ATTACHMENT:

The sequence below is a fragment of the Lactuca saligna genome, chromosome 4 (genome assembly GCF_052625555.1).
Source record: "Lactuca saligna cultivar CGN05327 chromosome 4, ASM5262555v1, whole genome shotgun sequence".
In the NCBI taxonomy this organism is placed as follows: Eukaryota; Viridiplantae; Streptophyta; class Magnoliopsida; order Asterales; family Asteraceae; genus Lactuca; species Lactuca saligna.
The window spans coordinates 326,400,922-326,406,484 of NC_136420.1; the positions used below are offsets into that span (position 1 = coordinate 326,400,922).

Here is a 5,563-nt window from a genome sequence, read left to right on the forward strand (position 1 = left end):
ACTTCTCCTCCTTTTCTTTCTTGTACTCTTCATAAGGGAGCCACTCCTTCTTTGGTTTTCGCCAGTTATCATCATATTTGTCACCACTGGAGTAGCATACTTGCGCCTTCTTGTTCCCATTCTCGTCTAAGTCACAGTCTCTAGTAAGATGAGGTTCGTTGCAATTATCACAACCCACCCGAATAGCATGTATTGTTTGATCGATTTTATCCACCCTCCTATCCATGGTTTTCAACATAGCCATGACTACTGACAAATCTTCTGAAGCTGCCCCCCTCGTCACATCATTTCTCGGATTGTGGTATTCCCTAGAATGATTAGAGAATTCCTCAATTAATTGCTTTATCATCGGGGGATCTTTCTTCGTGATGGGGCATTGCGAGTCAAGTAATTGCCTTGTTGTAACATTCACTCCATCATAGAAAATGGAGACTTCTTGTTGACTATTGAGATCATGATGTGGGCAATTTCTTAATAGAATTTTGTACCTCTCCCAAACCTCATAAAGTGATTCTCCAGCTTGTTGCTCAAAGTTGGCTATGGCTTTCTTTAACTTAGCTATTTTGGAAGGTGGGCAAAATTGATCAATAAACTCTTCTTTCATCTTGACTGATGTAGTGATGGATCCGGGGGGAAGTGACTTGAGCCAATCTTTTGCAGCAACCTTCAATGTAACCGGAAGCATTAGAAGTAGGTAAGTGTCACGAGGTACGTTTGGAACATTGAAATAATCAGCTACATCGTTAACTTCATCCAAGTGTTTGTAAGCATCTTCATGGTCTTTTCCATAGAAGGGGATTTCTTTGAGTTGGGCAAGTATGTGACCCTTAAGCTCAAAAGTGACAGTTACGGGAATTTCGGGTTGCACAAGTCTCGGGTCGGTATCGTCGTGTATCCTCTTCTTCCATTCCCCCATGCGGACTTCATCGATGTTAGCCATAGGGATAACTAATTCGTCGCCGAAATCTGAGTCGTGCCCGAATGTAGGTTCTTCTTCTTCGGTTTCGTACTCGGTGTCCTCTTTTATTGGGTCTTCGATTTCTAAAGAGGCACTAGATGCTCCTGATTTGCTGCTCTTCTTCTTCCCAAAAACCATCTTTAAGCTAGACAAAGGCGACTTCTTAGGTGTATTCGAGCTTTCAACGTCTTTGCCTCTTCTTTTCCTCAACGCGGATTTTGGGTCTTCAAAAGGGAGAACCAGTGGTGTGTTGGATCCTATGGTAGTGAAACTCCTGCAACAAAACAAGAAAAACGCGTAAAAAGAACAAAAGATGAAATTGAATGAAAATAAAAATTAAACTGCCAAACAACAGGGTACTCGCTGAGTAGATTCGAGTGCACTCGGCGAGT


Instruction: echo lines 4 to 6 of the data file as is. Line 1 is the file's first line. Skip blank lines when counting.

The window spans coordinates 326,400,922-326,406,484 of NC_136420.1; the positions used below are offsets into that span (position 1 = coordinate 326,400,922).

Here is a 5,563-nt window from a genome sequence, read left to right on the forward strand (position 1 = left end):
ACTTCTCCTCCTTTTCTTTCTTGTACTCTTCATAAGGGAGCCACTCCTTCTTTGGTTTTCGCCAGTTATCATCATATTTGTCACCACTGGAGTAGCATACTTGCGCCTTCTTGTTCCCATTCTCGTCTAAGTCACAGTCTCTAGTAAGATGAGGTTCGTTGCAATTATCACAACCCACCCGAATAGCATGTATTGTTTGATCGATTTTATCCACCCTCCTATCCATGGTTTTCAACATAGCCATGACTACTGACAAATCTTCTGAAGCTGCCCCCCTCGTCACATCATTTCTCGGATTGTGGTATTCCCTAGAATGATTAGAGAATTCCTCAATTAATTGCTTTATCATCGGGGGATCTTTCTTCGTGATGGGGCATTGCGAGTCAAGTAATTGCCTTGTTGTAACATTCACTCCATCATAGAAAATGGAGACTTCTTGTTGACTATTGAGATCATGATGTGGGCAATTTCTTAATAGAATTTTGTACCTCTCCCAAACCTCATAAAGTGATTCTCCAGCTTGTTGCTCAAAGTTGGCTATGGCTTTCTTTAACTTAGCTATTTTGGAAGGTGGGCAAAATTGATCAATAAACTCTTCTTTCATCTTGACTGATGTAGTGATGGATCCGGGGGGAAGTGACTTGAGCCAATCTTTTGCAGCAACCTTCAATGTAACCGGAAGCATTAGAAGTAGGTAAGTGTCACGAGGTACGTTTGGAACATTGAAATAATCAGCTACATCGTTAACTTCATCCAAGTGTTTGTAAGCATCTTCATGGTCTTTTCCATAGAAGGGGATTTCTTTGAGTTGGGCAAGTATGTGACCCTTAAGCTCAAAAGTGACAGTTACGGGAATTTCGGGTTGCACAAGTCTCGGGTCGGTATCGTCGTGTATCCTCTTCTTCCATTCCCCCATGCGGACTTCATCGATGTTAGCCATAGGGATAACTAATTCGTCGCCGAAATCTGAGTCGTGCCCGAATGTAGGTTCTTCTTCTTCGGTTTCGTACTCGGTGTCCTCTTTTATTGGGTCTTCGATTTCTAAAGAGGCACTAGATGCTCCTGATTTGCTGCTCTTCTTCTTCCCAAAAACCATCTTTAAGCTAGACAAAGGCGACTTCTTAGGTGTATTCGAGCTTTCAACGTCTTTGCCTCTTCTTTTCCTCAACGCGGATTTTGGGTCTTCAAAAGGGAGAACCAGTGGTGTGTTGGATCCTATGGTAGTGAAACTCCTGCAACAAAACAAGAAAAACGCGTAAAAAGAACAAAAGATGAAATTGAATGAAAATAAAAATTAAACTGCCAAACAACAGGGTACTCGCTGAGTAGATTCGAGTGCACTCGGCGAGT